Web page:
With summer art shows coming to a close, this week is all about the moving image. Between Kenneth Anger’s ritualistic Invocation of My Demon Brother, Stanya Kahn’s satiric It’s Cool, I’m Good, and Cloaque’s show of hyperactive 40-second long videos, there’s something for every variant of film fan. Those looking for art shows can head straight to Flux Factory, which has dug through their archives and put on a show of what they found for their 20th anniversary birthday party.
BAM30 Lafayette Avenue
El (1954) is a lesser known Buñuel flick that tells the story of a husband who becomes consumed by his fear that other men are going to steal his wife from him. Ah, a typical cuckolding film as old as, well, probably The Odyssey. The film was apparently so accurate in its portrayal that Jacques Lacan showed the movie to his students as a case study in paranoia.
Hansel and Gretel Picture Garden511 West 22nd Street
From the press release: “‘Miseria’ stars a time traveling bolero singing hermaphroditic life form from NYC, circa 1970!” Sounds like David Bowie’s The Man Who Fell to Earth mixed with…okay, we don’t know what it sounds like exactly. We’re intrigued, and that’s reason enough to go.
Electronic Arts Intermix535 West 22nd Street
Stanya Kahn: Screening and Artist Talk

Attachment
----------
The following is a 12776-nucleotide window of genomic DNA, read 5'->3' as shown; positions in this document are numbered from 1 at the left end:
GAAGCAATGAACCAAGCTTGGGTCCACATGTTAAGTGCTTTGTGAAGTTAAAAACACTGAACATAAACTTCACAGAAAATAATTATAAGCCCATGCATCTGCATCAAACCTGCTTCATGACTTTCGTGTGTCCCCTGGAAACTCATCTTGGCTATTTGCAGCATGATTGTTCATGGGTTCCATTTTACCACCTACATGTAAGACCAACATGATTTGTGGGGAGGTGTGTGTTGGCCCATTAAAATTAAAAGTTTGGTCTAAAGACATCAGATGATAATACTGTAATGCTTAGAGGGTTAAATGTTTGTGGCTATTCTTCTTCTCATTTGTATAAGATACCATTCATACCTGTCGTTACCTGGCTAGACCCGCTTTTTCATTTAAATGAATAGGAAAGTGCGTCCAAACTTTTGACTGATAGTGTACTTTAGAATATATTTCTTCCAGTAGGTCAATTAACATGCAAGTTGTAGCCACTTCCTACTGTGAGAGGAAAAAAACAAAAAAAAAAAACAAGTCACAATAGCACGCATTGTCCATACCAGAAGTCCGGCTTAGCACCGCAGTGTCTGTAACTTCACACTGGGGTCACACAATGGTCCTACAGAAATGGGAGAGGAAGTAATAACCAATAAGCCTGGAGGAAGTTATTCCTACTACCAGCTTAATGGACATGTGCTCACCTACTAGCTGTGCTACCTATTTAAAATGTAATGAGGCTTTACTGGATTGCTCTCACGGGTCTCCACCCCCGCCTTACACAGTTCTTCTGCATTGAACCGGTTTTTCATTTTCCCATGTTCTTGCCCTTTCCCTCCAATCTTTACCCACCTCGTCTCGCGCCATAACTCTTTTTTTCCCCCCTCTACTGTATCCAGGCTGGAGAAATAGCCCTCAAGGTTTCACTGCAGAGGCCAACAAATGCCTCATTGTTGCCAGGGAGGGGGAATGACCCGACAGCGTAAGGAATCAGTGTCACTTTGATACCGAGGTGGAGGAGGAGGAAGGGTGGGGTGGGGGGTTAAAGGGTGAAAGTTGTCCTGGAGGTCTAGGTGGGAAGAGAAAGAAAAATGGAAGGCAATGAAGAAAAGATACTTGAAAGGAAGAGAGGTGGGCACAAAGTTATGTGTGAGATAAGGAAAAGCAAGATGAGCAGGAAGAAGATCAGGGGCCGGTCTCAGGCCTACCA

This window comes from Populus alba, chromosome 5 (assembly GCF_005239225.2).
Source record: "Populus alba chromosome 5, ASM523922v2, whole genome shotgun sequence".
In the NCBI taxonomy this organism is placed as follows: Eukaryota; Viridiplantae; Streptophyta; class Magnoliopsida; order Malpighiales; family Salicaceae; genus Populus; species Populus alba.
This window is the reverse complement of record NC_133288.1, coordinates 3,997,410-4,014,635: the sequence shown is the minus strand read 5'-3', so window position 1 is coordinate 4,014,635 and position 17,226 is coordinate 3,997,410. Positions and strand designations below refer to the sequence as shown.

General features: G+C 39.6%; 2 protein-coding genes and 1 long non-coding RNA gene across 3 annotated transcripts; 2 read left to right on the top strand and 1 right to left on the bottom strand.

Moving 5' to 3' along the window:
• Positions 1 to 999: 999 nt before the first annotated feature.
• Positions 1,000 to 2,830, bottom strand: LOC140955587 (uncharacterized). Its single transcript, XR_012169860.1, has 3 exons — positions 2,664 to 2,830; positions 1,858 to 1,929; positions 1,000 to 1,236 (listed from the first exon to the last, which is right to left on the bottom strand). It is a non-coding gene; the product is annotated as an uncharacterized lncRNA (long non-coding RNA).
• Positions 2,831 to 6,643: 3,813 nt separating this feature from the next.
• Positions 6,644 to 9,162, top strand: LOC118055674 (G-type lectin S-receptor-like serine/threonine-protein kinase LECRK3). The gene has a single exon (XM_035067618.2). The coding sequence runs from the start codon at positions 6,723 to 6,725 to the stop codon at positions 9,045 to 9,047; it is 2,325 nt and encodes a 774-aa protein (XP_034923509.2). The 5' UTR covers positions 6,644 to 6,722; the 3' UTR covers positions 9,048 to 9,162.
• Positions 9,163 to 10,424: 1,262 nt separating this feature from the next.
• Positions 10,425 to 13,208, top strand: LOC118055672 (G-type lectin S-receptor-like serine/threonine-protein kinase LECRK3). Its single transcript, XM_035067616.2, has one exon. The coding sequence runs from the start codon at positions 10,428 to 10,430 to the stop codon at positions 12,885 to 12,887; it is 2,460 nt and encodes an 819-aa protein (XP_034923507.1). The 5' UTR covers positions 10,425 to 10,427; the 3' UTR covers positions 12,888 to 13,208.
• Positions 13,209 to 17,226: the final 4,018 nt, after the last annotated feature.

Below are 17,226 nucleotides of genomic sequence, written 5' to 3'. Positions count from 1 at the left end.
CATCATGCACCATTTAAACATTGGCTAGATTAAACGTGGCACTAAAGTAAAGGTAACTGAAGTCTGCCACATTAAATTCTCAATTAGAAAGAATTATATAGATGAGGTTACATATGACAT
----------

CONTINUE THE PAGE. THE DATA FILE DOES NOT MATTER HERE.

The trailer for Stanya Kahn’s It’s Cool, I’m Good (2010) shows a bandaged and crutched Kahn stumbling throughout Los Angeles and making quips like “Do I look like the Invisible Man? That’s not supposed to be a trick question.” That, as well as Kahn’s videos Arms Are Overrated (2012) and For the Birds (2013) will be screening at Electronic Arts Intermix, with an artist talk afterwards hosted by one of our century’s biggest film experts, Ed Halter. Known for their humor as much as their poignant cultural critiques, Kahn’s videos are perfect for some video art that can both make you laugh and think.
White Columns320 West 13th Street
Kenneth Anger’s Invocation of My Demon Brother
Kenneth Anger’s Invocation of My Demon Brother (1969) is a classic of underground cinema, full of quasi-satanic rituals and the strangest soundtrack Mick Jagger ever made. As much as Anger was a provocateur, he was a talented cinematographer. This screening (on a 16mm film print) is a chance to see his film in all its visual glory—something you just won’t get from YouTube. The screening is paired with Ivan Zulueta’s Arrebato (1980), which is apparently a cult legend in Spain. Summaries of the film’s plot are vague, but according to Dirty Looks NYC’s press release it tells the story of a horror director who’s “consumed by the vampiric apparatus of cinema.” Sounds like it should go well with Anger.
Pioneer Works159 Pioneer Street
12:00 PM - 6:00 PMWebsite
VICE MAGAZINE’S 13th ANNUAL PHOTO EXHIBITION
Two weeks ago we gave you a preview of Vice’s 13th annual photography issue—hopefully you’ve gone out and picked up a free copy since then. Now, you can get the full experience by seeing the show in a gallery instead of on a newsstand: Matthew Leifheit (formerly of AFC) curated this superb collection of photos from both established and up-and-coming artists, all dealing with the theme trompe l’oeil. You should check this out, if not for the Cindy Sherman pictures, then at least for the Freddy Kruger nativity scene and those ham vaginas we left out of the preview.
Times Square Arts42nd Street and Broadway
11:57 PM - 12:00 PMWebsite
Midnight Moment: A Logo for America by Alfredo Jaar